Medicine, like the science that underlies it, is seldom transformed by “Eureka” breakthroughs; rather, it is most often a process of systematically accumulating knowledge and making incremental advances. Radiation treatment for breast cancer is a good example: New data has enabled us to revise and improve old approaches.
Personalized, or precision, medicine applied to cancer treatment has its origins in studies of human genetics and the genetic mutations found in different cancers. A variety of personalized treatments continue to make advances in increasing patients' longevity and quality of life.
Perhaps you've noticed: Hospitals are asking you to come back for your routine care. Amongst the surge in caring for COVID-19 patients, elective care, especially remunerative procedural care, was pushed to the sidelines. One source suggests that overall cancer care has decreased by 37% during the pandemic.
Treatment advances are not easy to come by, especially in some hard-to-treat cancers like brain and triple negative breast cancer. New research, however, shows that infection with a virus could be key in making a promising treatment applicable to some cancers that were previously resistant.
The senior senator from Arizona, diagnosed with brain cancer in July, was hospitalized for "normal side effects of his ongoing cancer therapy." Here's what that means.
Injecting an ethanol-based gel directly into a specific type of tumor, called squamous cell carcinoma, resulted in a 100% cure rate in a hamster model.
Ovarian cancer is the most deadly cancer of the female reproductive tract — at least partly because it is not found until it has progressed. New research on mouse models of the disease suggests that there may be a way to halt that progression — by disinhibiting the body's immune system and allowing it to attack the tumor(s).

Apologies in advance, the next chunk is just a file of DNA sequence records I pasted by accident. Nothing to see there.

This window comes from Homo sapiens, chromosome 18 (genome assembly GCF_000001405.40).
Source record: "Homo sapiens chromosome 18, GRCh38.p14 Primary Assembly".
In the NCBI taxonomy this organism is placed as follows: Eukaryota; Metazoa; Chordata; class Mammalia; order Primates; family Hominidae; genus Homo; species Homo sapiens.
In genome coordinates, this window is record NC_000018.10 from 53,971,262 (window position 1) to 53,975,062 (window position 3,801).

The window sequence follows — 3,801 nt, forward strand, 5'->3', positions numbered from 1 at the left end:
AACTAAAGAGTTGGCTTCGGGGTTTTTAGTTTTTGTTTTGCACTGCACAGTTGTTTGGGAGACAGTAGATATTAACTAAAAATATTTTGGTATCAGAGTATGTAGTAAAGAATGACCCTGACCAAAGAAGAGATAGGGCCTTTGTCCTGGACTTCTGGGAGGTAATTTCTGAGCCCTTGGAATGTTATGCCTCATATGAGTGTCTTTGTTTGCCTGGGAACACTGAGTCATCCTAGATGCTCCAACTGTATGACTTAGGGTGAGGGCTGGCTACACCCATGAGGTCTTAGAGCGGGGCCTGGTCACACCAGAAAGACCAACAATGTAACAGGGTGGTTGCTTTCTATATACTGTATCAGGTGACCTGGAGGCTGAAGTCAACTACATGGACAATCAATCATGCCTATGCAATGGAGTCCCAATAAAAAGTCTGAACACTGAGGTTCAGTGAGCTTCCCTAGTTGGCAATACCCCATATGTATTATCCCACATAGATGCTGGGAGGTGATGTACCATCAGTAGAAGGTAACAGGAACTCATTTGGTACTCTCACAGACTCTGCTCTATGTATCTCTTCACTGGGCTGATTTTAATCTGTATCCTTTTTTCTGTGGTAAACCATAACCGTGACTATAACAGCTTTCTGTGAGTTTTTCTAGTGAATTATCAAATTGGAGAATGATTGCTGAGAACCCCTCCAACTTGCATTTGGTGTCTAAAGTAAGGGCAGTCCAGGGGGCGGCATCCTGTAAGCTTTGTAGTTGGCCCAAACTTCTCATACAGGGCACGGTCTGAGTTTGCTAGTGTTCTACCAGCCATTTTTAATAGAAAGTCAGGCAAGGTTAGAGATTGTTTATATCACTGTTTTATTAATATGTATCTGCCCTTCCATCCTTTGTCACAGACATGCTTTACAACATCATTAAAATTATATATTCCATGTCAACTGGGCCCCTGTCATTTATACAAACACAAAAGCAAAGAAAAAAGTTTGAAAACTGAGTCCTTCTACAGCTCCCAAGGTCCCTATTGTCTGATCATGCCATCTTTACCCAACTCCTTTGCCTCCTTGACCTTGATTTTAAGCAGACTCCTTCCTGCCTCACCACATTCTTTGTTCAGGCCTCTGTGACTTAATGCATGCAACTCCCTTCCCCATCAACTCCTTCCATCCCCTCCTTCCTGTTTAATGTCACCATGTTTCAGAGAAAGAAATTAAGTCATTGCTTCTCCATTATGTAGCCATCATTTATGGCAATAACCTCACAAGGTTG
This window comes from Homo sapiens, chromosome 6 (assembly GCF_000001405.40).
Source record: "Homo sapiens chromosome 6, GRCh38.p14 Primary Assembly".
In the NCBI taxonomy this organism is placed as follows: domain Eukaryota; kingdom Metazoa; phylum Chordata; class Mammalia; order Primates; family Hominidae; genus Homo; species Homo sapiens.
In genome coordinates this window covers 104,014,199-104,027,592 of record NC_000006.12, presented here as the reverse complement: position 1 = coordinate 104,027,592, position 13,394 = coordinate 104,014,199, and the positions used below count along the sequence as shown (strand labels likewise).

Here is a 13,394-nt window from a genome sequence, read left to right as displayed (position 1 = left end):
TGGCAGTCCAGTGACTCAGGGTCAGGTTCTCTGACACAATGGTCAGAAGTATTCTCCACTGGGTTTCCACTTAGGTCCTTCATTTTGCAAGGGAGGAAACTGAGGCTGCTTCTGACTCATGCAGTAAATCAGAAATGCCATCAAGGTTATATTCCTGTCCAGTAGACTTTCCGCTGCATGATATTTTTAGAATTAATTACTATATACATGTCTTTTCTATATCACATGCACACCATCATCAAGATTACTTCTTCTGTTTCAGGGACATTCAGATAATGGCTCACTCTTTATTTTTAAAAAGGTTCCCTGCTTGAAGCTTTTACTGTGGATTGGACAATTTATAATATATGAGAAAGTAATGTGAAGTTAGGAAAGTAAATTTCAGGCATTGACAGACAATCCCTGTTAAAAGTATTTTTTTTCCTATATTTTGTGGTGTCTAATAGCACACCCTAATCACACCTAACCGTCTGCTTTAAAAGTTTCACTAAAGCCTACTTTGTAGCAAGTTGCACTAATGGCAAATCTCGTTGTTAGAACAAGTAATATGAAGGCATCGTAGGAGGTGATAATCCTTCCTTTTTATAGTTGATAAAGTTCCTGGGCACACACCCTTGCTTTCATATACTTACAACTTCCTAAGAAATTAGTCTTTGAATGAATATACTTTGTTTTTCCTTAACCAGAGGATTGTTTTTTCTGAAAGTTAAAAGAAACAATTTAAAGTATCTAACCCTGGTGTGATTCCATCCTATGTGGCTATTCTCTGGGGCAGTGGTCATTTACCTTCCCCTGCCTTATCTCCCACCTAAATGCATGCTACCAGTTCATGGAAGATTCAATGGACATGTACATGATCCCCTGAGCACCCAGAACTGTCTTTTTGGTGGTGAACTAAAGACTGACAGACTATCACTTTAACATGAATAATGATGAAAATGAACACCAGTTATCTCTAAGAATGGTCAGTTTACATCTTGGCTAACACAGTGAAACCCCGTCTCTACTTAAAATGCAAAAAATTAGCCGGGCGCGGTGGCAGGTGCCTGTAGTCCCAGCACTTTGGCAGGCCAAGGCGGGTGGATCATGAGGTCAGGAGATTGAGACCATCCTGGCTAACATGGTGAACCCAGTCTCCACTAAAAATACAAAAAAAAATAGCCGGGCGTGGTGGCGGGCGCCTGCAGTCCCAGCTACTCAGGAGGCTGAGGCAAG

Palliative care services are misunderstood by clinicians and patients alike. However, research has shown that early discussions and referral palliative care soon after diagnosis yield significantly better results with respect to expectations, quality of life, less aggressive interventions and even survival.
Treating breast cancer with a very high dose of chemotherapy doesn’t improve survival any more than if a standard dose is used. And as guest writer Nicholas Wilcken writes, a recent paper has now capped decades of research debunking the idea that, if only we could give a high enough dose of chemotherapy, we could cure breast cancer.
The immune system of cancer patients fails to recognize aberrant cancer cells as foreign invaders. However, as researchers from the University of Oslo have observed, if grown in the presence of healthy donor cells, donor T cells can recognize cancer cells, which can be used as a potential guide for future cancer treatments.
A study published online in Annals of Surgical Oncology reports that a week-long course of accelerated partial breast irradiation (APBI) after lumpectomy reduced rates of breast cancer recurrence and led to a 10-year survival rate of 96 percent. APBI is a localized form of radiation treatment meant to eliminate breast cancer cells that may remain after lumpectomy surgery.
Prostate cancer is the most common type of cancer in men. In 2015, there are expected to be 220,800 new cases of prostate cancer in the United States. Prostate cancer is the second leading cause of cancer death in American men (lung cancer is by far the leading cancer killer).